Thursday, 24 March 2011

My daughter, my teacher.

It is often said that nothing can prepare you for parenthood. It didn't stop me from trying as hard as I could . My husband and I went to NCT prenatal classes, I read books and visited websites and forums gleaning knowledge wherever I could. I began to feel that I may be able to manage being a mum. I knew what was important to me: Make sure the baby doesn't come in your bed or you'll never get them to sleep on their own, establish a flexible routine early on, feed on demand (roughly every 3-4 hours), use a bouncy chair to occupy the baby while you get on around the house.

Then Alice arrived.

A peaceful birth followed by months of anything but peace. Any slight discomfort was enough to send her screaming. For weeks it seemed as if the only time she was content was if she was suckling. I struggled to put her down for more than a few seconds. I ended up wearing her often in a sling, and just sitting holding her much of the rest of the time. When reading The Continuum Concept by the late Jean Liedloff, I felt so grateful to my opinionated little girl that she had made her needs so patently obvious.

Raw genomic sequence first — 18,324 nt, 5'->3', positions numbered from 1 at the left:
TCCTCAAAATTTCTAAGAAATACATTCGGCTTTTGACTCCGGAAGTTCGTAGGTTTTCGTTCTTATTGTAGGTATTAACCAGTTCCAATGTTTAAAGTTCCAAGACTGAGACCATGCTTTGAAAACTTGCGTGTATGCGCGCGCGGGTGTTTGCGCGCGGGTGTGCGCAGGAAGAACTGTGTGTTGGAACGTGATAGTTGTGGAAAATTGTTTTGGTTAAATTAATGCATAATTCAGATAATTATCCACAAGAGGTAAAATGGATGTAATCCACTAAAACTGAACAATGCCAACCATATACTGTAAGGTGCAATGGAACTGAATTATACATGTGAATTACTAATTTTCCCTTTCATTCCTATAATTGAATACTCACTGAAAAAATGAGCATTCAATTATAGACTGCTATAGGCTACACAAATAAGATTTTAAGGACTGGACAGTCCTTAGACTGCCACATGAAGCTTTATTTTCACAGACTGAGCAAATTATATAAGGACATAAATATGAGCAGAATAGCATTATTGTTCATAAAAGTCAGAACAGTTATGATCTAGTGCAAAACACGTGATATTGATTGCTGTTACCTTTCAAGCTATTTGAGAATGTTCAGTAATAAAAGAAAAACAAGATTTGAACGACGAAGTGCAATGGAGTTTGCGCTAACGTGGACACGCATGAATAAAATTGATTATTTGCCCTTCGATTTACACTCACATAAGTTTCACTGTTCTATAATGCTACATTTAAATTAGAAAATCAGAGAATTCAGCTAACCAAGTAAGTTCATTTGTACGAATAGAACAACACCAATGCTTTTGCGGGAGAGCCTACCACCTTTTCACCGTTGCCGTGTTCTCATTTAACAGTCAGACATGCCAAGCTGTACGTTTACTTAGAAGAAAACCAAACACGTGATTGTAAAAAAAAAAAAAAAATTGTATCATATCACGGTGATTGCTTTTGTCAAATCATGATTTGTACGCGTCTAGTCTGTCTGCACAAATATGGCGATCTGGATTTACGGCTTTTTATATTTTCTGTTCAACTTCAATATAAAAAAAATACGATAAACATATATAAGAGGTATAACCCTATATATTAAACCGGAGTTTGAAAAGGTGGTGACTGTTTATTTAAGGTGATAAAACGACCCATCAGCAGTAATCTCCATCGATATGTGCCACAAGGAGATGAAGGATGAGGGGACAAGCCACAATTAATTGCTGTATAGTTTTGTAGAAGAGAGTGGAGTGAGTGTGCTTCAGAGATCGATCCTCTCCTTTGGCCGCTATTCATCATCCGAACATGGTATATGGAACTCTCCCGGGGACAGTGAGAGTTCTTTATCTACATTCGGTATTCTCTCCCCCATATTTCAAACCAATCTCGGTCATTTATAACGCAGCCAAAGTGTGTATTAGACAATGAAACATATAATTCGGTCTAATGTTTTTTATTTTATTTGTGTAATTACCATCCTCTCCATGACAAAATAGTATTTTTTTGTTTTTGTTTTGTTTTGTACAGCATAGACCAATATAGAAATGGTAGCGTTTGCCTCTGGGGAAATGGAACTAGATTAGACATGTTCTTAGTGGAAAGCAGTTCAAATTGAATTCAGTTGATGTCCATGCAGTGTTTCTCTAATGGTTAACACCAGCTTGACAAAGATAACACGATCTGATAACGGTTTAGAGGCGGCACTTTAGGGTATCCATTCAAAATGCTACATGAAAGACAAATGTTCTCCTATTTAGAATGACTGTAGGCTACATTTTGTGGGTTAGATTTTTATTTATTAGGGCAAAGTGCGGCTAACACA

Desperation and exhaustion led us to cosleeping less than a week after the birth, and I began to research to see just how dangerous the practice was. To my delight, I discovered Three in a Bed by Deborah Jackson, and realised that bed sharing was actually preferable to having my baby in a cot.

After some poor advice from my health visitor which resulted in my attempting to only feed every 2 hours rather than every half hour, Alice became truly hysterical, struggled to latch as I had become so engorged, and promptly threw up her entire feed in spectacular fashion. I quickly learnt that feeding on demand really does mean feeding as often as the baby demands.

Even now, Alice makes her feelings known very clearly, although thankfully she's beginning to find alternatives to bellowing at the top of her lungs. At times, it is exhausting, but I'm thoroughly grateful. I believe she is demanding what is best for all babies, to be held close and understood. As my head was filled with 'parenting advice' more subtle cues would undoubtedly have passed me by. Through her high needs, I have learnt to be a better mother than I would have been with a more placid child. We are learning together.

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